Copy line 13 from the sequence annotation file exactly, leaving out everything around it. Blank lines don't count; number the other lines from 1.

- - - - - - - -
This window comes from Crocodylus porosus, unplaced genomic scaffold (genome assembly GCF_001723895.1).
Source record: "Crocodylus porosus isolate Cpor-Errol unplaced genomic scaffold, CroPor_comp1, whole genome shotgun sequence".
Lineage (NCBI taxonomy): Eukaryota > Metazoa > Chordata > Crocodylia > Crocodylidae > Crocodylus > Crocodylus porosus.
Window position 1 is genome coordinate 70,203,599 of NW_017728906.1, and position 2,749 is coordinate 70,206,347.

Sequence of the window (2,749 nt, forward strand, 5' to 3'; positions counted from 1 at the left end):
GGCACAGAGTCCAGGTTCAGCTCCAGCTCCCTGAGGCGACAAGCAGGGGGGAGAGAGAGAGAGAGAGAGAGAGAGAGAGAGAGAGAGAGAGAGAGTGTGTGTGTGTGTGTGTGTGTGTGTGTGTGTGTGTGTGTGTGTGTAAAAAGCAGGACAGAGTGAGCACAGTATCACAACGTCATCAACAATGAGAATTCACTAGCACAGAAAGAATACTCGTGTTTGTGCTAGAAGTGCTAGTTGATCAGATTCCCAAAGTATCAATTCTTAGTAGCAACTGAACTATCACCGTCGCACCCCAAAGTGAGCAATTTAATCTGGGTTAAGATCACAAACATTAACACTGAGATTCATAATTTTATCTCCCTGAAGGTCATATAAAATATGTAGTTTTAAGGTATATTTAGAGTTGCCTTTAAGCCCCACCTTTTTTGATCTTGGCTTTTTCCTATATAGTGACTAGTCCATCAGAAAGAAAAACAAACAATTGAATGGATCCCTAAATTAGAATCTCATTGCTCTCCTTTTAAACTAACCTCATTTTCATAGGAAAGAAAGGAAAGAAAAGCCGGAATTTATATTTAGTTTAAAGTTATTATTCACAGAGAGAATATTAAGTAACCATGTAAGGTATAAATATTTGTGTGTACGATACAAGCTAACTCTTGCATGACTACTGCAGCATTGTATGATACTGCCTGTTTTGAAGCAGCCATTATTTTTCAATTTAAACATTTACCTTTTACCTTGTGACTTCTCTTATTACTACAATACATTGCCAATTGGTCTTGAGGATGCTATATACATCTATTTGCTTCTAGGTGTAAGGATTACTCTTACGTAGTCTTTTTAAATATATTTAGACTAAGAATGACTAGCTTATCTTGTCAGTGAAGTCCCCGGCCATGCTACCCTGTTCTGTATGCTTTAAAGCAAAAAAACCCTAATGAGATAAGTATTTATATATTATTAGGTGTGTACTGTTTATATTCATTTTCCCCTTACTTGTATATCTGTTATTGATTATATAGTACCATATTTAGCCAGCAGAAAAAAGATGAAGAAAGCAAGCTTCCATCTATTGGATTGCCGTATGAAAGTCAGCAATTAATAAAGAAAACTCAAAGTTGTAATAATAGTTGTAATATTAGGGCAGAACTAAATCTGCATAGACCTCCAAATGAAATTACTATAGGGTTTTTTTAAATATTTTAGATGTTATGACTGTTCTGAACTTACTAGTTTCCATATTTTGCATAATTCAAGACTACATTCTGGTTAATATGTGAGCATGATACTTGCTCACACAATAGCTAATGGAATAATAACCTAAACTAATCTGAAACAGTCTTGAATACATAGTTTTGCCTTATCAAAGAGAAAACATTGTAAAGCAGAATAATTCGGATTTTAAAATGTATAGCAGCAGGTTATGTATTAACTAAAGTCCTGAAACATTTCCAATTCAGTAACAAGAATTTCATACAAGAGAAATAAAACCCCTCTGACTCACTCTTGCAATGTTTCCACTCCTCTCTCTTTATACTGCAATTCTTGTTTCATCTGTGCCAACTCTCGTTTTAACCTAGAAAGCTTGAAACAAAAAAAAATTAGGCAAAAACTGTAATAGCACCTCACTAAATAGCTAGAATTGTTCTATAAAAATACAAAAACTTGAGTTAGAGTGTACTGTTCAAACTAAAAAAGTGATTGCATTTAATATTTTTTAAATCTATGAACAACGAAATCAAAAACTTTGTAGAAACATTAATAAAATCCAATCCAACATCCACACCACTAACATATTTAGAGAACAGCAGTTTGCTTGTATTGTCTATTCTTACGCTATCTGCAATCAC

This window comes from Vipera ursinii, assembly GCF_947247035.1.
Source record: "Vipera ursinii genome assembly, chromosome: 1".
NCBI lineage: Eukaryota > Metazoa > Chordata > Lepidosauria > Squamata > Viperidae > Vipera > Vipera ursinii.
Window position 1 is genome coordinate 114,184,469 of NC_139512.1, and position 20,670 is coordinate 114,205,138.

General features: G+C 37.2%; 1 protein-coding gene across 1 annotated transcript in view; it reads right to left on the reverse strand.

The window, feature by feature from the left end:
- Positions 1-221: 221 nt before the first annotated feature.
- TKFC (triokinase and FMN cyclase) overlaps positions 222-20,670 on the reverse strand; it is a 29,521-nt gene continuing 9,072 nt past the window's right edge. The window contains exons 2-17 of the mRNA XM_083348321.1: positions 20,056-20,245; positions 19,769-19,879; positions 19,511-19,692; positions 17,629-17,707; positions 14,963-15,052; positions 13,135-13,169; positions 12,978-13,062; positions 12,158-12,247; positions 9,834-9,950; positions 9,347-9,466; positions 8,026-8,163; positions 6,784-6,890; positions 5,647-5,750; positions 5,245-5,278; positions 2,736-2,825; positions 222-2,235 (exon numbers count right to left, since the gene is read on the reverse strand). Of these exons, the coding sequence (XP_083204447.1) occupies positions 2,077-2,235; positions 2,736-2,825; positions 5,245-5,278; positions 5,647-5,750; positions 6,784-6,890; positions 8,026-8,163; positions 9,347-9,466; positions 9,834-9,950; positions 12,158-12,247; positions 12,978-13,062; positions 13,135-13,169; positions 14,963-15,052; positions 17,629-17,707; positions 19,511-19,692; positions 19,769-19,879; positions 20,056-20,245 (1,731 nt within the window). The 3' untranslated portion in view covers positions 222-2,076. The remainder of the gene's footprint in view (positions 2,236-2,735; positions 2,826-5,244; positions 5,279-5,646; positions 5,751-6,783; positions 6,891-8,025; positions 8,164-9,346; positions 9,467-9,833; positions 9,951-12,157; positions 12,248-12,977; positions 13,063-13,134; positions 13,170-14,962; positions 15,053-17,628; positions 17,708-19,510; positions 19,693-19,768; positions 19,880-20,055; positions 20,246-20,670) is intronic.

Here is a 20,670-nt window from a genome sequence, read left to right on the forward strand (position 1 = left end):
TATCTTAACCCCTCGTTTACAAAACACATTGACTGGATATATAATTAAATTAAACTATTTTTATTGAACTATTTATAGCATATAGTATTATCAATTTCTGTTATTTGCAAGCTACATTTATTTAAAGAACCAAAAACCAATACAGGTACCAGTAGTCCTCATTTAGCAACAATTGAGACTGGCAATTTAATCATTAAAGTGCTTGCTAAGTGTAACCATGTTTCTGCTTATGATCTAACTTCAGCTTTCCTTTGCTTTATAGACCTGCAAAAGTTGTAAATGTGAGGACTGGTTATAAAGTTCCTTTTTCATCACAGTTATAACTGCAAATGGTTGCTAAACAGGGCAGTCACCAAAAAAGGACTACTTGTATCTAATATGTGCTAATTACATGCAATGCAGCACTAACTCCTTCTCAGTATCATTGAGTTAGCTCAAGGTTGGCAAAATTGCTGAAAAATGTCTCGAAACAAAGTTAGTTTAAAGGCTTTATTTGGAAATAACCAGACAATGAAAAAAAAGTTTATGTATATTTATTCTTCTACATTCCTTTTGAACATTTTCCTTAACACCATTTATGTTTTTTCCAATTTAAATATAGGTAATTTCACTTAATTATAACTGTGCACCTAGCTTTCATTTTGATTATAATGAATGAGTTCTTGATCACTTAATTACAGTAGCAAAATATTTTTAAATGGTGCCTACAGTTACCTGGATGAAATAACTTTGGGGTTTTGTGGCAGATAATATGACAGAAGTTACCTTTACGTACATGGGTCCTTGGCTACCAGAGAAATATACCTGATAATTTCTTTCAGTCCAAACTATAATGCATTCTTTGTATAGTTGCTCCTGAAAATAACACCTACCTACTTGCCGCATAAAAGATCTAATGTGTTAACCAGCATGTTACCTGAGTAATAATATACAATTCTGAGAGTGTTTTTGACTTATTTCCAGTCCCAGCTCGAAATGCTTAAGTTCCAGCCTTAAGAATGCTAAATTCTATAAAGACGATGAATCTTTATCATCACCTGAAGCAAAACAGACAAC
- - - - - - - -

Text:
- Positions 1-221: 221 nt before the first annotated feature.